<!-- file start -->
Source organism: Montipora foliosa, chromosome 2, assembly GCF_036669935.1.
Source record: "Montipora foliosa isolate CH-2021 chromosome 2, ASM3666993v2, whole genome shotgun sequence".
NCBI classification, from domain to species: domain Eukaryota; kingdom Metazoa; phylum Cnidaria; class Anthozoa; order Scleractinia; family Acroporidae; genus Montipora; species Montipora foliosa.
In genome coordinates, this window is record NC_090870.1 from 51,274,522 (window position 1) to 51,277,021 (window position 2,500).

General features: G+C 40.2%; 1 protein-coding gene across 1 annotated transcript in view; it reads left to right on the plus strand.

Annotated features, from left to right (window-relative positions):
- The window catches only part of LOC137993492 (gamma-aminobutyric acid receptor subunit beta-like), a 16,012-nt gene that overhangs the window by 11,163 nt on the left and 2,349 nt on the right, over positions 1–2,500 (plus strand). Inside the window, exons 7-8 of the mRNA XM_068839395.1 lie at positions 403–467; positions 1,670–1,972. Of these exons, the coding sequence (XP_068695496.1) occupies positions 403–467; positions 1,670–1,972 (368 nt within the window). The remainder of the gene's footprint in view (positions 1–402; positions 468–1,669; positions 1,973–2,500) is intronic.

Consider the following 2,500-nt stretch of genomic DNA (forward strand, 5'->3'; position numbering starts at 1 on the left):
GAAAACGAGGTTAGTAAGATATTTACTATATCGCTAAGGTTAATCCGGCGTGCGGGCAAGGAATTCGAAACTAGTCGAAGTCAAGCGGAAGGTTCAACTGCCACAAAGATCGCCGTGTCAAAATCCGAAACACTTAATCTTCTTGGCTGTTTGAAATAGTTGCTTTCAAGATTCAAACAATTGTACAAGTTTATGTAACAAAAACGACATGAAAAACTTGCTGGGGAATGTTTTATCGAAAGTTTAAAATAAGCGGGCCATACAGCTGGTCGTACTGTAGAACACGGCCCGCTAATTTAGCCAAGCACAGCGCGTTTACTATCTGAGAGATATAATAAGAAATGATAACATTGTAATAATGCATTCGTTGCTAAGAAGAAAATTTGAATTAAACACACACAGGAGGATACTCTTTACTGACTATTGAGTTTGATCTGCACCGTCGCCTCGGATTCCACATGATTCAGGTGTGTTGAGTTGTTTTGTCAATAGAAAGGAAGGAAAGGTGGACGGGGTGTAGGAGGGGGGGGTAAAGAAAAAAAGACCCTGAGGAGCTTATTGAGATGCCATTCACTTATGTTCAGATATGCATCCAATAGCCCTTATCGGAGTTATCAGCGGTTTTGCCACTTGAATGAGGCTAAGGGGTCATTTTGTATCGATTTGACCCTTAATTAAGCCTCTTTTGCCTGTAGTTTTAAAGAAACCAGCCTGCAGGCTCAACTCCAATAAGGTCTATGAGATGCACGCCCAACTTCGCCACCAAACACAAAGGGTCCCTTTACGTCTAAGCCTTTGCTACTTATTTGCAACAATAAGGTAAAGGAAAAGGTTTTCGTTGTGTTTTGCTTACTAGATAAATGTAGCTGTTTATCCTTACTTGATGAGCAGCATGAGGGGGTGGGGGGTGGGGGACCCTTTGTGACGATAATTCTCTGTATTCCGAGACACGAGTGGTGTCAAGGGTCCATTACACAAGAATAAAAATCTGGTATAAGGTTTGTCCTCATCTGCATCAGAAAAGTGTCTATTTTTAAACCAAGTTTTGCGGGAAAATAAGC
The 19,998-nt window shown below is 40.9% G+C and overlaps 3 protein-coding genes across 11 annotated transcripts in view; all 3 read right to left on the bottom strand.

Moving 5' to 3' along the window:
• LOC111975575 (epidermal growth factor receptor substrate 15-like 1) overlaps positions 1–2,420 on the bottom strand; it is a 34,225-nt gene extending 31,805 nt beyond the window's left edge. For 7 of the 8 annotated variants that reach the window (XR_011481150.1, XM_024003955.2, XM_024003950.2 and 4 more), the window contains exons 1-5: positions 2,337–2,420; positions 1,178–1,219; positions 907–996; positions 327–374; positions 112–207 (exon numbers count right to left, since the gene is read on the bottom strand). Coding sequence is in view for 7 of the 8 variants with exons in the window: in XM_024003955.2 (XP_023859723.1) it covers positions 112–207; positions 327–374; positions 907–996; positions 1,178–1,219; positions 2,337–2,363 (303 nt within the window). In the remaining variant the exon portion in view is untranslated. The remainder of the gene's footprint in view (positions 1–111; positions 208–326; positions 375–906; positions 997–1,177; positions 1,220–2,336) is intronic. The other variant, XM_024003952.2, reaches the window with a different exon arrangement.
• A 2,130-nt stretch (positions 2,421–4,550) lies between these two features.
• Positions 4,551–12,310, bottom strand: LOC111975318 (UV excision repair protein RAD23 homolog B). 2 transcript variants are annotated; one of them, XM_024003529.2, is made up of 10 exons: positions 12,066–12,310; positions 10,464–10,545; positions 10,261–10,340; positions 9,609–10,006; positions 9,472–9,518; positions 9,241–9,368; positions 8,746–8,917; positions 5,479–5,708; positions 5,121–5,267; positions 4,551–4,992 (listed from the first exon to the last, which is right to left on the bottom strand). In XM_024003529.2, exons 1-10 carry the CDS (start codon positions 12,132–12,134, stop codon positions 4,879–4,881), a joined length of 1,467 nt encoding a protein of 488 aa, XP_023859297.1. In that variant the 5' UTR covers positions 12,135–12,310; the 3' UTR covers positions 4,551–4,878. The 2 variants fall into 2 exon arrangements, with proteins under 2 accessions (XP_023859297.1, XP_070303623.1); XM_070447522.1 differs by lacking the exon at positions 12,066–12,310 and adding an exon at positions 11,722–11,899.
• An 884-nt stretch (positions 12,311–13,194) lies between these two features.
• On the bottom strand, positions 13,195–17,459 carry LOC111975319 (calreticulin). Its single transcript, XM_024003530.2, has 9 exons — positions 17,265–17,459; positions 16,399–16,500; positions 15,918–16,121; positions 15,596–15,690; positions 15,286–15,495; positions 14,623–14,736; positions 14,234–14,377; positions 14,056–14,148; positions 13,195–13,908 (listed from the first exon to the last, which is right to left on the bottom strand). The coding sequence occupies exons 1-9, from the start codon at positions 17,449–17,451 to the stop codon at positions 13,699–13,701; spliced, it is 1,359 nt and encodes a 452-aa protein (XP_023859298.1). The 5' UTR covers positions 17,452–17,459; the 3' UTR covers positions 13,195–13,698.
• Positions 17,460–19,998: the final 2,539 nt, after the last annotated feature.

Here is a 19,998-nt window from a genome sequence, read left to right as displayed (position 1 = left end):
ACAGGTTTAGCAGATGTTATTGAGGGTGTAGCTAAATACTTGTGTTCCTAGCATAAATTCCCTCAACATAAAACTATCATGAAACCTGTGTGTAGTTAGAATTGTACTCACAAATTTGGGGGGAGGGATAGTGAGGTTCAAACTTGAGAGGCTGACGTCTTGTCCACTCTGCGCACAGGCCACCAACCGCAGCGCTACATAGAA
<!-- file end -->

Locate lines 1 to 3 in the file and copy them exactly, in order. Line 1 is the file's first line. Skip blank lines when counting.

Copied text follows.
Source organism: Montipora foliosa, chromosome 2, assembly GCF_036669935.1.
Source record: "Montipora foliosa isolate CH-2021 chromosome 2, ASM3666993v2, whole genome shotgun sequence".
NCBI classification, from domain to species: domain Eukaryota; kingdom Metazoa; phylum Cnidaria; class Anthozoa; order Scleractinia; family Acroporidae; genus Montipora; species Montipora foliosa.